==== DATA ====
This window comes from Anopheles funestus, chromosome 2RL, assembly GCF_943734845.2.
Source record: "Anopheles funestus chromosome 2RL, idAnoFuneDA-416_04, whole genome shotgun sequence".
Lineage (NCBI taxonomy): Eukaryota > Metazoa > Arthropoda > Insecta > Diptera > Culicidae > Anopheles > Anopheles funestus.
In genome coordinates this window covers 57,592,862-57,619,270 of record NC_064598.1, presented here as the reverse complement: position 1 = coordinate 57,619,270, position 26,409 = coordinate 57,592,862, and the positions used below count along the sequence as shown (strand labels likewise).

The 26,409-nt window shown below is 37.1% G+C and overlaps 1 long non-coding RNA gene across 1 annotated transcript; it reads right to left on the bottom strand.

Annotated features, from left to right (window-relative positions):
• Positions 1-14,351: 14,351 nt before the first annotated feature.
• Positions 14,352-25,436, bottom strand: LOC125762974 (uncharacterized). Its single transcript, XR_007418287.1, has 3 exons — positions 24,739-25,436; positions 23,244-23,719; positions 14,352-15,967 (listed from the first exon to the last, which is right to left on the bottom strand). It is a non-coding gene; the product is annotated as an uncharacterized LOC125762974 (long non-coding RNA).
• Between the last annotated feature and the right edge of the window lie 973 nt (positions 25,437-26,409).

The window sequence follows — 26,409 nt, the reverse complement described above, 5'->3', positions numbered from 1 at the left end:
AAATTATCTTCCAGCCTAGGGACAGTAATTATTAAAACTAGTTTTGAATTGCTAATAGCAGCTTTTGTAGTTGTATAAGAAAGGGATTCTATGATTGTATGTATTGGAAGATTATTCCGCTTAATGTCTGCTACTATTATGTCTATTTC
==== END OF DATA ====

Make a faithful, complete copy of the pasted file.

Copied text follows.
This window comes from Anopheles funestus, chromosome 2RL, assembly GCF_943734845.2.
Source record: "Anopheles funestus chromosome 2RL, idAnoFuneDA-416_04, whole genome shotgun sequence".
Lineage (NCBI taxonomy): Eukaryota > Metazoa > Arthropoda > Insecta > Diptera > Culicidae > Anopheles > Anopheles funestus.
In genome coordinates this window covers 57,592,862-57,619,270 of record NC_064598.1, presented here as the reverse complement: position 1 = coordinate 57,619,270, position 26,409 = coordinate 57,592,862, and the positions used below count along the sequence as shown (strand labels likewise).

The 26,409-nt window shown below is 37.1% G+C and overlaps 1 long non-coding RNA gene across 1 annotated transcript; it reads right to left on the bottom strand.

Annotated features, from left to right (window-relative positions):
• Positions 1-14,351: 14,351 nt before the first annotated feature.
• Positions 14,352-25,436, bottom strand: LOC125762974 (uncharacterized). Its single transcript, XR_007418287.1, has 3 exons — positions 24,739-25,436; positions 23,244-23,719; positions 14,352-15,967 (listed from the first exon to the last, which is right to left on the bottom strand). It is a non-coding gene; the product is annotated as an uncharacterized LOC125762974 (long non-coding RNA).
• Between the last annotated feature and the right edge of the window lie 973 nt (positions 25,437-26,409).

The window sequence follows — 26,409 nt, the reverse complement described above, 5'->3', positions numbered from 1 at the left end:
AAATTATCTTCCAGCCTAGGGACAGTAATTATTAAAACTAGTTTTGAATTGCTAATAGCAGCTTTTGTAGTTGTATAAGAAAGGGATTCTATGATTGTATGTATTGGAAGATTATTCCGCTTAATGTCTGCTACTATTATGTCTATTTC